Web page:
Next transition: We were about to start a game of chess, so I set up the board and sat down at the table. Suddenly one of his new neighbors knocked on the door. She was drinking a vodka and juice, and soon she skeptically asked about the chess board. I didn’t think she would understand. He and I tried our best to hint that maybe she should head home soon while not divulging anything too specific about our day to her just yet. She didn’t take our hints and instead stayed for a long time. I became a little uncomfortable because I was feeling very antisocial. I guessed that neither of us was comfortable telling her too much about our day.
The two of them became very friendly and went outside for a cigarette. I sat down on the couch and opened to the first page of Herman Hesse’s Siddhartha, which he and I had talked about earlier. At the end of the first paragraph, my mind was changed. The last sentence of the first paragraph is, “ Already he knew how to recognize Atman within the depth of his being, indestructible, at one with the universe.” I knew that this was a direct reference to what I experienced all day, and still had access to: the point of unlimited awareness watching and guiding my body as it interacted with all around me. I put down the book and knew that I could be at peace with literally everything. She was, after all, no different from me, no different from anything in my environment, and finding peace with her was effortless. I put away my ego and decided to just be ready for anything that happened. That was a huge step toward letting go of my anal retentiveness.
I started conversations with the two of them, and eventually she invited us over to her house across the street to meet her dogs. They were both very sweet. She made herself another drink and we headed back to my friend’s house. I expressed to him that I wanted to go somewhere. Like back out to the desert to look at the night sky, or even just for a walk around the block. He had been drinking already and told me he wasn’t good to drive. At one point I started trying to draw some of the tessellations I had seen earlier. She asked me what I was drawing and I gave her the cryptic answer that I had seen these patterns on the back of my eyelids. It’s not that I was afraid of what she would think if I told her everything, I was just having fun trying to push it as far as it would go before I did. After a while, the three of us started down the road to a walking path. No sooner had we started walking down the street than my friend’s brother showed up. He also lives at the house and had just come home from work. We told him we were going for a walk and he said he would try to follow us.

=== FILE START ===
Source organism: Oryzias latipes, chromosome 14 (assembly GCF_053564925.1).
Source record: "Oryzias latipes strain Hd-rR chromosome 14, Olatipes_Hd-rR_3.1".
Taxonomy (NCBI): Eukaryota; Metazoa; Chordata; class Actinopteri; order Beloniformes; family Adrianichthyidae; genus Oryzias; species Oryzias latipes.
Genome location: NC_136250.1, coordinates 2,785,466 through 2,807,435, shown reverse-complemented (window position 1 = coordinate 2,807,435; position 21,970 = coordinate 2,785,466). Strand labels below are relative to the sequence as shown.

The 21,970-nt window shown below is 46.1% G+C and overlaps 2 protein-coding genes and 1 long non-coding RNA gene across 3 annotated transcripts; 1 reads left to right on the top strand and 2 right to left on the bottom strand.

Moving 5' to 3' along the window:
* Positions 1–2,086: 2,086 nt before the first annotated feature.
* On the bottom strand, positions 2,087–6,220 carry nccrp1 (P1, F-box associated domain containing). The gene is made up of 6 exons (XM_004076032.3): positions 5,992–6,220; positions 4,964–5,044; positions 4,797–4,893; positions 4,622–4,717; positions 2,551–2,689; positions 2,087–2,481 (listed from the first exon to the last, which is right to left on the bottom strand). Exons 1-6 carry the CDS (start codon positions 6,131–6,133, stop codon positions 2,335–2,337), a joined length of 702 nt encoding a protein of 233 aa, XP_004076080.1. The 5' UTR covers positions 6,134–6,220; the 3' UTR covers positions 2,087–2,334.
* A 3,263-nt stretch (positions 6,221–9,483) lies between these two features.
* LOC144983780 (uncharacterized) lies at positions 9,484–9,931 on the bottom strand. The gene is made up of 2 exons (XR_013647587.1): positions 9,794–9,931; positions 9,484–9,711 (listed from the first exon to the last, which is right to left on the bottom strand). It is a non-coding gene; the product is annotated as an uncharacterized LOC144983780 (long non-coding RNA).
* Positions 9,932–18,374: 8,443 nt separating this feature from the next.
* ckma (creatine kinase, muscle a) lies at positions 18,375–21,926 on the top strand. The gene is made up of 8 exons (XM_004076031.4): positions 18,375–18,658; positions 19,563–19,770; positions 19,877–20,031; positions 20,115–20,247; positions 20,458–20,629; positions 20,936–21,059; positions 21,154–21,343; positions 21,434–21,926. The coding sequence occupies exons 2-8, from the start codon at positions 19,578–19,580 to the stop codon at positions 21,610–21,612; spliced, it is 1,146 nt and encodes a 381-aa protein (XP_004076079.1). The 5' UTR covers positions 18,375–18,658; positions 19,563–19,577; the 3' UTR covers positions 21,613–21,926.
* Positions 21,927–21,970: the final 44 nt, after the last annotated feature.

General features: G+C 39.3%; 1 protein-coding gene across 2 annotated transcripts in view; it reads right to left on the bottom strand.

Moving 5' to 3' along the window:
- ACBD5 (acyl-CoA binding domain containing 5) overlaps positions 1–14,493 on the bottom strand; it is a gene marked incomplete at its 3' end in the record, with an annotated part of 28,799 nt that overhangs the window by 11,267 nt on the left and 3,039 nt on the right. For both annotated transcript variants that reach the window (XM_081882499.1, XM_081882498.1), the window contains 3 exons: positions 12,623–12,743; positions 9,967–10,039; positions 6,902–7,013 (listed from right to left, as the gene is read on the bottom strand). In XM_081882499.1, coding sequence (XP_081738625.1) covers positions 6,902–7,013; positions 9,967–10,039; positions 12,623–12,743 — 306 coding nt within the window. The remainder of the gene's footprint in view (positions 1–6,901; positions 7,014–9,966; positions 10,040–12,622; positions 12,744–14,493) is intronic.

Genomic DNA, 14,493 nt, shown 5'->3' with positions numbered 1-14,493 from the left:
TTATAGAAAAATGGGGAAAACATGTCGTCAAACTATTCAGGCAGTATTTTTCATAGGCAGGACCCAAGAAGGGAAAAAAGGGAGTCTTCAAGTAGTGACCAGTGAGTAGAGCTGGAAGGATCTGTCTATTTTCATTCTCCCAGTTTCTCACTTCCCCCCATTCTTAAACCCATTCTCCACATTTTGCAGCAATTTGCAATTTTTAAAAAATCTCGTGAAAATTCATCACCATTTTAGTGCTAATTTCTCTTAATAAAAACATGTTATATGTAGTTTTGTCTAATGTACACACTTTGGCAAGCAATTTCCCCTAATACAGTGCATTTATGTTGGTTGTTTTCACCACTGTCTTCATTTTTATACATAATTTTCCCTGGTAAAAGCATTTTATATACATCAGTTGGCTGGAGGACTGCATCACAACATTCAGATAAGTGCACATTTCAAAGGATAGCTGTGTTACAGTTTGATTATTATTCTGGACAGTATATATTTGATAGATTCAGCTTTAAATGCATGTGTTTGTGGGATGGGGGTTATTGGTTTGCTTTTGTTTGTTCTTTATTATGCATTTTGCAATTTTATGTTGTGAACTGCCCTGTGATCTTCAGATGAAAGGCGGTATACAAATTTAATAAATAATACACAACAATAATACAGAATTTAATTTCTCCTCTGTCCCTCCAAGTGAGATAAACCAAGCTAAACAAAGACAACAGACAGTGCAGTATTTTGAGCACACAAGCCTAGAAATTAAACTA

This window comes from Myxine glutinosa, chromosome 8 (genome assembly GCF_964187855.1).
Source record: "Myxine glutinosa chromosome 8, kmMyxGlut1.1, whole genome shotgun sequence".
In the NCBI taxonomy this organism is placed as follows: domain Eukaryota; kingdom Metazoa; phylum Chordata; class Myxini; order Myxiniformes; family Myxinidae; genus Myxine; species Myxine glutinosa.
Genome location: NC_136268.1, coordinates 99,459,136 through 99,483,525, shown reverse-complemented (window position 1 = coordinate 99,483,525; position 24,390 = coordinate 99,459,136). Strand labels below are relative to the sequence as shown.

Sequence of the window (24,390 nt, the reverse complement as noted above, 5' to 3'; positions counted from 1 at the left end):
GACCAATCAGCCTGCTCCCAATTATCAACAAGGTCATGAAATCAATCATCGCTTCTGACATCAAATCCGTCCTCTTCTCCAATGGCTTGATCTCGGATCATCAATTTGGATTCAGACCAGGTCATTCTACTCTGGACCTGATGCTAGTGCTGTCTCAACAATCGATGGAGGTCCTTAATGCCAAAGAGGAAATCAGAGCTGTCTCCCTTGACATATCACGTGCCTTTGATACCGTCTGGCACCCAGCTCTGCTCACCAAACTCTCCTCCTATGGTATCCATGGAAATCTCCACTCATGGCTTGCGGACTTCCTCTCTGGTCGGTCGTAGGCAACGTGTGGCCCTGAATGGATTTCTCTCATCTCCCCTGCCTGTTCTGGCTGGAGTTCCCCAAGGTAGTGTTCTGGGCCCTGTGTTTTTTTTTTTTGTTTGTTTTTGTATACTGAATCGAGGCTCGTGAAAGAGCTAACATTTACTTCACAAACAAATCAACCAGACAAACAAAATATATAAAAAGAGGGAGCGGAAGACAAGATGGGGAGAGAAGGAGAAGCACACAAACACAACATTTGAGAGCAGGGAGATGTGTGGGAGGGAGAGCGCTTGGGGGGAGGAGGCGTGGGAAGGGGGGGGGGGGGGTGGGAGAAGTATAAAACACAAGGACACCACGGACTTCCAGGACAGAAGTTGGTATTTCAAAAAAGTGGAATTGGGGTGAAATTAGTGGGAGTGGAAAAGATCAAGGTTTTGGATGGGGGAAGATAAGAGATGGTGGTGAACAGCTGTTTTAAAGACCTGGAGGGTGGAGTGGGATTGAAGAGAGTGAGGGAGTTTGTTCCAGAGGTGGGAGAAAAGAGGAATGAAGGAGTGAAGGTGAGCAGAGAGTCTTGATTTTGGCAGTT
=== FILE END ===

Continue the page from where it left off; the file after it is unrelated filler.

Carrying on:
My friend brought his longboard and began riding down the street. We got to the foot path and I welcomed the lower stimulation of darkness. His neighbor was playing the Doors on her phone. Then she switched to Jimi Hendrix. At one point we laid down to look at the stars. The Milky Way was clearly visible. My friend was drunk now and tried to get each of us to ride his longboard. In the dark, it was almost impossible. She ended up tripping and scraping her knee. She brushed it off and kept walking. I was trying to be helpful in any way that I could. I was now on a mission to be of service to everyone I met. I realized my own prejudices and assumptions were preventing me from making connections. She had been nothing but kind to me and I wanted to do the same. I eventually told her I had taken acid that morning. She had no problem with it and we had a short conversation about psychedelics.
When we started walking back, we ran into my friend’s brother and their other friend. They both asked me if they could have some of my acid. I told them I could give them the number of the guy I got it from but that what I had was for me. I didn’t want to deal with other people coming up on what I’d just had. I just wanted a nice, clean comedown. They didn’t seem to have the respect that I had for it. Not to be self-righteous, I just didn’t want anything negative to happen to them on my account. I was ok with taking on their karma and them taking on mine, but their karma while tripping acid was something else entirely for the state I was in.
We got back to the house, more people showed up, and it turned into kind of a small party. I was not feeling it. Everybody was drinking and talking loudly. Even though I still had a strong connection to my single-pointed awareness and the urge to be in harmony with everyone, my senses were overwhelmed. I tried to communicate to my friend how I was feeling, and we had some moments of connection, but by now he was really drunk and having a good time. He climbed up onto the adobe awning over his porch. Since he does a lot of bouldering, he has his own crash pads, so he decided to jump onto them rather than climb down. When he was finally down I said goodbye to everyone and got a ride home from his housemate. On the drive back to my house I described as much of my trip as I could. Later I found out my friend had cut his ankle while climbing onto the awning.